Safety is key in railroad panel bidIncumbent touts agency's record, while challenger shoots it down
By LISA SANDBERG
Copyright 2008 Houston Chronicle Austin Bureau
Oct. 28, 2008
AUSTIN — Environmental safety is the issue dominating the race to fill one of three Texas Railroad Commission seats.
Incumbent Michael Williams, 55, a Republican from Arlington, insists that in the nine years he's been in office — overseeing an agency that regulates oil and natural gas, not trains — he's led efforts to plug abandoned wells, increase inspections of gas pipes, raise fines and reduce repair time.
"We've increased the requirements for leak inspection crews," Williams said.
But Mark Thompson, a Democrat and one of Williams' two opponents in the Nov. 4 election, disputed the commission's safety record, saying it has failed to properly inspect gas lines, a failure he said contributed to gas pipe explosions that have left five people dead since 2006.
Faulty compression couplings have been blamed for three fatal home explosions that have occurred in North Texas over the past two years. The commission required gas providers to remove and replace older couplings, but gave them two years to do so.
Thompson and others say two years was simply too long. "Why weren't these replaced right away?" Thompson demanded.
Influence of money
Williams acknowledged that faulty couplings are a significant concern nationally, but he contends that his agency is the first regulatory agency in the nation to require the replacement of older couplings.
"There are not a lot of crews that know how to do (the work)," Williams said. Two years, he added, "is not too long."
Thompson said Williams is too dependent on contributions from the companies he regulates to effectively regulate them.
"He's not looking after the people," said Thompson, 49, a therapist for the blind and a safety advocate who lives in Garland.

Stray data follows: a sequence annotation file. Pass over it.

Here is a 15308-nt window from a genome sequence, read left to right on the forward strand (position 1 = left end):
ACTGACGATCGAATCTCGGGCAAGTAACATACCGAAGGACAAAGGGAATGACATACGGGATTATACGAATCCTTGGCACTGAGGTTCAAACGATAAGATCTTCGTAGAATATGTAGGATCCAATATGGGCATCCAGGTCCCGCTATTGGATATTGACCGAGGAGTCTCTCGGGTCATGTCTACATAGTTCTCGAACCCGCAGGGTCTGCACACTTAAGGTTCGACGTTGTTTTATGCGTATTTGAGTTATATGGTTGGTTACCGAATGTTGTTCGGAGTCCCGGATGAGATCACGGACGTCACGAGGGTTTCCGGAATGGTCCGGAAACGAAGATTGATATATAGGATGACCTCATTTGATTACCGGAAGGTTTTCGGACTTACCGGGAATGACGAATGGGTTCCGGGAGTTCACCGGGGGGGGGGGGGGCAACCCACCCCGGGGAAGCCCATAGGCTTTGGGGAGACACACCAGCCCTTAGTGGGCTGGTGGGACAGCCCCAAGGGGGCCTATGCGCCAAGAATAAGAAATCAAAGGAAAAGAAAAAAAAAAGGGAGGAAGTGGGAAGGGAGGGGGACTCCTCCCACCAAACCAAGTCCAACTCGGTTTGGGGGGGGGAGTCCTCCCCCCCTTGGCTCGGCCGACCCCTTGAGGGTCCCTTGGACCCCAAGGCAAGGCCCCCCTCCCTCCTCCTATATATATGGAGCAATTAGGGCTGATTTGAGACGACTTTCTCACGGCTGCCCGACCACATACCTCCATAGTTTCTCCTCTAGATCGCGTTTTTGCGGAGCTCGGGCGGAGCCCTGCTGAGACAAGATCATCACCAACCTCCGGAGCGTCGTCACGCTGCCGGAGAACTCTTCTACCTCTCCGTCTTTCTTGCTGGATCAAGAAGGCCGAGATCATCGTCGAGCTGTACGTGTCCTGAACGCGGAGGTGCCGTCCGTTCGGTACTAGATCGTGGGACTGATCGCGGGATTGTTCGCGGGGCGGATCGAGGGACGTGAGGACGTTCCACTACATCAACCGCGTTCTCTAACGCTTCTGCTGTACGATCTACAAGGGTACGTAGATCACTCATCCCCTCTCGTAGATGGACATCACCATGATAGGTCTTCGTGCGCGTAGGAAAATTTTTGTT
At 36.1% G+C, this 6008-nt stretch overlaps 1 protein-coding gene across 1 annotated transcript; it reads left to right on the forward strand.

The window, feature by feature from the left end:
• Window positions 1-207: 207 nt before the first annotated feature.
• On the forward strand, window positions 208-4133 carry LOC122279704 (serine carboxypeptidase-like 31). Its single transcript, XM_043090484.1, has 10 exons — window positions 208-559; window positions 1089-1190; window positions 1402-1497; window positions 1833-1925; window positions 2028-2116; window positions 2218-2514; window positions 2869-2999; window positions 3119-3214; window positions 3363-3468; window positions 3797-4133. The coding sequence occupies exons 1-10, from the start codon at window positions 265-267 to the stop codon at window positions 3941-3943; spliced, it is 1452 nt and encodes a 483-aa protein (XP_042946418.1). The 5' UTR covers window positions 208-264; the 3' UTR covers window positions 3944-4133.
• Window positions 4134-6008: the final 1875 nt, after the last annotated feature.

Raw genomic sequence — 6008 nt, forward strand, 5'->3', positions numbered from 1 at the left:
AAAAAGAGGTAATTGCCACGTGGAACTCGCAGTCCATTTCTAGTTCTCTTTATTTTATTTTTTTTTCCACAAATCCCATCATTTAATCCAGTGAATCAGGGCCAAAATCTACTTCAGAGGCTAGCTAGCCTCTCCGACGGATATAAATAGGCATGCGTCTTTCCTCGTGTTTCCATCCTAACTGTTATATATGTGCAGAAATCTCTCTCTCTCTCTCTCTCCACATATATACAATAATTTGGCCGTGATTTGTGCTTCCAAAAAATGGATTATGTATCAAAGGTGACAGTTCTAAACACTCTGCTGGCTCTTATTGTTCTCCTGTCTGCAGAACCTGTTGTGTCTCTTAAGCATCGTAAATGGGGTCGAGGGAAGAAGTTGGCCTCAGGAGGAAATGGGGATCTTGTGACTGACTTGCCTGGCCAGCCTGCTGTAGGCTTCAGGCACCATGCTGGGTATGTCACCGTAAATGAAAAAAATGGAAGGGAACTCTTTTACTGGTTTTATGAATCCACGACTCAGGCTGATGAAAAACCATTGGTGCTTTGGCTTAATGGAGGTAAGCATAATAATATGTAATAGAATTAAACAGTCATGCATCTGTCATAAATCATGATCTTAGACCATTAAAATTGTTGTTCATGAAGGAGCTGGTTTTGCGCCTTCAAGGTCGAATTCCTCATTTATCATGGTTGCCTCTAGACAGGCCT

Williams raised $1.3 million from January 2007 through June 2008, of which 44 percent came from the energy companies he is sworn to regulate, according to an analysis by Texans for Public Justice, a group that tracks the influence of money in political campaigns.
Williams said he was not ashamed to accept money from energy interests and asserted it did not taint his decisions.
"I am proud that the people who know energy have enough confidence in my record and my vision to give freely to my campaign," he said.
Backlog of permits
Thompson took in $1,525 during the same period. He's raised nearly $11,000 since then, about half from the Texas Democratic Party and the rest largely from small donors.
The person who prevails in the race to fill the next six-year term will have some challenges to contend with. Gas drilling is soaring, yet the agency in charge of keeping all those pipelines and wells in good condition has fewer than 100 inspectors. There's a serious backlog of drilling permits, so bad that last month, the commission dipped into an environmental cleanup account to hire more people to reduce the backlog.
The opponents agree on at least two issues: The need for more inspectors and the need to rename the Texas Railroad Commission, which lost all oversight of the rails in 2005, to reflect its true mission.
The third candidate in the race is David Floyd, a Libertarian from Cedar Park, who does not appear to have a Web site. A telephone number couldn't be found for him.